As MT editor-in-chief Angus MacKenzie once said in regard to the 2005 Land Rover LR3 (our 2005 Sport/Utility of the Year award winner), "Whether it's Rodeo Drive or the Rubicon Trail, there isn't a sport/utility in the world that will cover the terrain as quietly, confidently, or comfortably." While we didn't get the chance to tackle the Rubicon during our recent drive of the 2009 Land Rover LR3 HSE LUX, we can attest that the latest edition of Land Rover's midrange premium off-roader still lives up to all the hype when cruising Rodeo.

Grabbing our initial attention were new-for-2009 body-colored wheel arches and tailgate trimmings that give the LR3 a refreshed, almost Range Rover appeal. Its side indicators now sport clear lenses in true Euro-style, and its exterior door handles are finished in a new Tungsten livery, which again adds to a cleaner, more sophisticated profile. Larger, sportier 19-in. wheels and lower-profile 255/55 tires replace the LR3's standard 18-in. rolling stock. Further, the LUX's 19s are edition-specific Slotted Seven alloys.

Inside the neatly crafted cabin, the supportive black-leather swathed front captain's chairs elevate passengers to a strikingly clear view of the road ahead. Grand Black Lacquer wood (a no-cost option) with matching black leather covers the dash and console, adding a hint of chic-ness to the capable 4x4. Easily cleanable and rugged rubber floormats and storage-bin liners remind passengers they can still have fun in the mud should adventure duty ever call.

As you've probably surmised by now, the LUX in this LR3's name denotes luxury, so it gets all the top-shelf goods like a 14-speaker Harman/Kardon surround-sound audio system, hidden console refrigerator, bi-Xenon headlamps, and electronically adjustable steering column, seats, and mirrors. All this is in addition to the HSE's already standard DVD-based navigation, Bluetooth connectivity, parking sensors, and front/rear automatic climate control.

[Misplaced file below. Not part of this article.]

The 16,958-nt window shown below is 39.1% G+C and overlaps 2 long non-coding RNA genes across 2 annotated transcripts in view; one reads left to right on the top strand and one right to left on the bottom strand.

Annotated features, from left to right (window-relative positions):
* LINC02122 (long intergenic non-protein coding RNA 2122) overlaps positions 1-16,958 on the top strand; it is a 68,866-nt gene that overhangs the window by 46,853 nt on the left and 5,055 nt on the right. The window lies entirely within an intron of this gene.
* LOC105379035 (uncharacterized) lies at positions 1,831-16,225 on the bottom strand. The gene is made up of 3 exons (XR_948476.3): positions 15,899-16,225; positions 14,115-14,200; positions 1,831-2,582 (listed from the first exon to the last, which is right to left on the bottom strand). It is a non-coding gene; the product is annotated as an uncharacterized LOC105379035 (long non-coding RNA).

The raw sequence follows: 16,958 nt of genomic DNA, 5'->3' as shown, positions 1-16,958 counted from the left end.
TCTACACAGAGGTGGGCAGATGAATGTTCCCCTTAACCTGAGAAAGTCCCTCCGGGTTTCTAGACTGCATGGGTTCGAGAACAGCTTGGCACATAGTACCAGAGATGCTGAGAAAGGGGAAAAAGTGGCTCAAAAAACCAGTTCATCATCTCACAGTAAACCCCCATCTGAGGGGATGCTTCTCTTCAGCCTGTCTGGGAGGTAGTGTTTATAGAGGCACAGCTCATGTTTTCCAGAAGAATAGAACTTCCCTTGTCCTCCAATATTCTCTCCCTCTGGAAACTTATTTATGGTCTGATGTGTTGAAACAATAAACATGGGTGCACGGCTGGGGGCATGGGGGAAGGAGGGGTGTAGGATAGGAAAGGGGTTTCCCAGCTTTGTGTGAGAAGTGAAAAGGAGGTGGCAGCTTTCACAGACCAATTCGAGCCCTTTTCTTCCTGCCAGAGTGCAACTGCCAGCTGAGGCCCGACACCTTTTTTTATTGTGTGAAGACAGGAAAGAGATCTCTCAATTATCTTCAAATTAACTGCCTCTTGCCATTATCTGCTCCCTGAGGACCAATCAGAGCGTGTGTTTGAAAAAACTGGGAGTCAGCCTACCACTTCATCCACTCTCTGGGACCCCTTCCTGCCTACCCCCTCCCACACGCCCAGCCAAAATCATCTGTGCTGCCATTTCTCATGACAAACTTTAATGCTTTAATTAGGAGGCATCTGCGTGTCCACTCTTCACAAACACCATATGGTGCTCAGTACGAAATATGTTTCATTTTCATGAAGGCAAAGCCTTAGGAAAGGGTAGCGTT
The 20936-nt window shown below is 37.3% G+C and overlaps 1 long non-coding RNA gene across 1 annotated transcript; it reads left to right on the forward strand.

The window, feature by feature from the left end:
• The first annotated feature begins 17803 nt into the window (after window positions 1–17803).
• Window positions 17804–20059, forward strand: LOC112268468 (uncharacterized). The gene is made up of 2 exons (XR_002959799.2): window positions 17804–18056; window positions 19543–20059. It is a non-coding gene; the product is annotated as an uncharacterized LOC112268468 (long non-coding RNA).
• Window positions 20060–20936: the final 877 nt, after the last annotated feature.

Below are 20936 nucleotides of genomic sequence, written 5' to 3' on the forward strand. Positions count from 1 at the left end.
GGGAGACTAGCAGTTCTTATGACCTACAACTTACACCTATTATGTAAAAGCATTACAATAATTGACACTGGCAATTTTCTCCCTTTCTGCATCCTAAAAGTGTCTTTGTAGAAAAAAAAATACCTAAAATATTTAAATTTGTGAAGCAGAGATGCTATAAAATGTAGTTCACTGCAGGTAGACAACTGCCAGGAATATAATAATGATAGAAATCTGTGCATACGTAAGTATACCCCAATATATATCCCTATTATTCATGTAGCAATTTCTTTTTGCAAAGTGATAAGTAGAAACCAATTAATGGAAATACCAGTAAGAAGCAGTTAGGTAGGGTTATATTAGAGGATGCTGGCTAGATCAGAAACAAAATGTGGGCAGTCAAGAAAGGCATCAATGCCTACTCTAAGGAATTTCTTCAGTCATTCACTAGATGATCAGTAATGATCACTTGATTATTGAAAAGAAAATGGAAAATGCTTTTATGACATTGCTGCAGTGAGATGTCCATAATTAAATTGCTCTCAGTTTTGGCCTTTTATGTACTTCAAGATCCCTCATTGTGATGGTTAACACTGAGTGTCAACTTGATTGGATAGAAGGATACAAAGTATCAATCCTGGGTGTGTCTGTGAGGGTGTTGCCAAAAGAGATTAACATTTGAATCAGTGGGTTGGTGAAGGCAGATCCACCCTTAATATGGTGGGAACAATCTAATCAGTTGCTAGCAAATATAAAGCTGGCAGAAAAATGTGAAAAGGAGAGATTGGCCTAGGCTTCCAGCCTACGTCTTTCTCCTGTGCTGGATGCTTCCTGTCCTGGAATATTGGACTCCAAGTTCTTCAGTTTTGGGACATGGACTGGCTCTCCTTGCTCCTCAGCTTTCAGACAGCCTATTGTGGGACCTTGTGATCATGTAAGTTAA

Cruising through "The Hills" of L.A., the LR3's reputation for providing a smooth ride was obvious after only a few hundred feet, thanks in large part to the tunable Electronic Air Suspension system. With independent self-leveling air springs at each corner, the LR3 unhesitatingly soaked up L.A.'s notorious jarring bumps and Grand Canyon-style potholes. Like earlier versions, the air-spring system allows the driver to adjust the suspension for on- and off-road conditions. Three modes -- access (lowers it for easier entry), and standard and off-road (both of which raise the body) -- are selectable via a center-console-mounted switch. If you happen to leave it in access when driving, the springs automatically rise to the standard level and also lower back down once the LR3 is parked.

Also assisting with ride comfort is what Land Rover calls its Integrated Body-frame construction, which consists of hydroformed-steel frame rails welded to the rigid monocoque body. In addition, rubber mounts and dampers are set between the body and frame, making the LR3 as seemingly smooth-riding as a Jaguar.